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An annual subscription to secondary content on the Fastcase platform includes new editions and updates published by the author as they are rolled out, so you can rest assured that your research is up to date. Go to fastcase.com for more detail and how to use the material on-line as part of your legal or insurance research or as stand-alone e-books. Details on the three new e-books are available at https://www.fastcase.com/product-category/fcp/ Subscribers to fastcase.com can search the three books as they do case law.

An annual subscription to secondary content on the Fastcase platform includes new editions and updates published by the author as they are rolled out, so you can rest assured that your research is up to date. Go to fastcase.com for more detail and how to use the material on-line as part of your legal or insurance research or as stand-alone e-books.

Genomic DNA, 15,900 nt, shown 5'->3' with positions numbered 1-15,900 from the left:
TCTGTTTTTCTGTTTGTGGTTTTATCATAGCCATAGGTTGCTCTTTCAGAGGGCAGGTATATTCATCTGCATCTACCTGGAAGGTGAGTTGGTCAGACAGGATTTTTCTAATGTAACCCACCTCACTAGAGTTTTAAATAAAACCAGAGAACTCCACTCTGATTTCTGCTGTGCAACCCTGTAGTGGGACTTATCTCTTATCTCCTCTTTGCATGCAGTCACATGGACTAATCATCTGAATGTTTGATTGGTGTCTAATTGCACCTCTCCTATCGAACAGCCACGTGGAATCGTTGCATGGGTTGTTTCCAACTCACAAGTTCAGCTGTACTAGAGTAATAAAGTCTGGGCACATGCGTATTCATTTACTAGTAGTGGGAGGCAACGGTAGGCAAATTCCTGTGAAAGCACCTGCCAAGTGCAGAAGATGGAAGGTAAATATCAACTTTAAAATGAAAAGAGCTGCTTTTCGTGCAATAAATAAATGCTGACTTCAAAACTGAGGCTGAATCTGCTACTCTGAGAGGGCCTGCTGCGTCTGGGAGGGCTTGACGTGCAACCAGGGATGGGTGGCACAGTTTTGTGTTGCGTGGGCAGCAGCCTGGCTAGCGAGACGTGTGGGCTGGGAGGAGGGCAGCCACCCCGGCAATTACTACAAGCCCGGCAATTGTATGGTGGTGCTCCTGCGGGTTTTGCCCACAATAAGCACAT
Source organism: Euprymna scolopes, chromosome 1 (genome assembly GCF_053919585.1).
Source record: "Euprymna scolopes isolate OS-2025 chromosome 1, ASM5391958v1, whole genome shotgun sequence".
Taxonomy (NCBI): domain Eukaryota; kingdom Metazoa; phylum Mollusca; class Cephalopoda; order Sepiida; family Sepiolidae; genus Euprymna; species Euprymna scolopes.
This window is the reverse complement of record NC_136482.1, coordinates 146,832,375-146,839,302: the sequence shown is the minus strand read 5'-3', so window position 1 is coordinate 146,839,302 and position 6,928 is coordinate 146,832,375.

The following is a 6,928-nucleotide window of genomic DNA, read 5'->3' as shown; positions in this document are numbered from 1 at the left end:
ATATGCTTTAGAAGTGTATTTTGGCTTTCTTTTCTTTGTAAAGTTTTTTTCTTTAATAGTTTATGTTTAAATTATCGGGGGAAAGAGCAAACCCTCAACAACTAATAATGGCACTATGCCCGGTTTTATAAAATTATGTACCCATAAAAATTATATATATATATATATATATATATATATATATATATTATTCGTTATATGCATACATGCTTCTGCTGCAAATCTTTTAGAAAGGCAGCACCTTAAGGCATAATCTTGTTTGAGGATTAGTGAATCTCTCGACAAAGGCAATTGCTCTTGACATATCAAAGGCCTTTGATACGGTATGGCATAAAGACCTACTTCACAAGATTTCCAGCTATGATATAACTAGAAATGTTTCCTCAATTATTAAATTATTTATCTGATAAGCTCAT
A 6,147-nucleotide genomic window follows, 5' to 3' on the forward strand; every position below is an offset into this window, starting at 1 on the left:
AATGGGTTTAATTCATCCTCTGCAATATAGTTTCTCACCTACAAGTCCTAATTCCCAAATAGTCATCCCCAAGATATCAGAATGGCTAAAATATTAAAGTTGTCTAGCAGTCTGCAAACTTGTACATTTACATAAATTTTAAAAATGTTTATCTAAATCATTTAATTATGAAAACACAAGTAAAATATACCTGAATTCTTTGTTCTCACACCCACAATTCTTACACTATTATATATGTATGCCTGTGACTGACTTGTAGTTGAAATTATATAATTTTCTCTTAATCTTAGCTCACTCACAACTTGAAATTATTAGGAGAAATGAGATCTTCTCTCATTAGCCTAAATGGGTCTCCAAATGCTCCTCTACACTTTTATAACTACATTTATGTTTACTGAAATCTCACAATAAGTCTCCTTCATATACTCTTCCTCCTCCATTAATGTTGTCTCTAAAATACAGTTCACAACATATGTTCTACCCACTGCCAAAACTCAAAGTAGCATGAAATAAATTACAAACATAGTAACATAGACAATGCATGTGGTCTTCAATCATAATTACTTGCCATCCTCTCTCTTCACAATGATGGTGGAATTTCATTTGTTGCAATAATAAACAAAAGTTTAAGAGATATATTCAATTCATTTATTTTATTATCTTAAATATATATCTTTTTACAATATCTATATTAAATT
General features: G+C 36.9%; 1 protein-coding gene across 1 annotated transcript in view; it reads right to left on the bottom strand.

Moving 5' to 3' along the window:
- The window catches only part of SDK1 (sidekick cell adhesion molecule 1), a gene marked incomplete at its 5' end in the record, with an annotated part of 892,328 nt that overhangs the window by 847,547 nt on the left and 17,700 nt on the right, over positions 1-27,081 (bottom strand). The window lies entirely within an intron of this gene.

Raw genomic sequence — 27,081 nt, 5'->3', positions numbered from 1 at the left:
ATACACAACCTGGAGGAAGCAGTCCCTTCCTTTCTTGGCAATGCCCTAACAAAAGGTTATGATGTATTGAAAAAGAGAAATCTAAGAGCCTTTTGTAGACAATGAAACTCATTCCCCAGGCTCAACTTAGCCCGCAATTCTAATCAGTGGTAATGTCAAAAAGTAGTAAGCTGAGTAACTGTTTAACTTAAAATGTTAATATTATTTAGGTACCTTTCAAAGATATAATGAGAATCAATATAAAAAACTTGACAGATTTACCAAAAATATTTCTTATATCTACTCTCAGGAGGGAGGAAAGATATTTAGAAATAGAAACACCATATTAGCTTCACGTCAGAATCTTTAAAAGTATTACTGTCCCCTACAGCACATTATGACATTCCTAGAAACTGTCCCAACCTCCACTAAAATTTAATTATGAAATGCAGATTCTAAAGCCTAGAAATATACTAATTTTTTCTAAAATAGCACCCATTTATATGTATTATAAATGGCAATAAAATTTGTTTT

Mr. Zalma’s books available as Kindle books or paperbacks at Amazon.com can be reached at http://zalma.com/zalma-books/

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Legal Disclaimer:

The author and publisher disclaim any liability, loss, or risk incurred as a consequence, directly or indirectly, of the use and application of any of the contents of this blog. The information provided is not a substitute for the advice of a competent insurance, legal, or other professional. The Information provided at this site should not be relied on as legal advice. Legal advice cannot be given without full consideration of all relevant information relating to an individual situation.

 

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About Barry Zalma

An insurance coverage and claims handling author, consultant and expert witness with more than 48 years of practical and court room experience.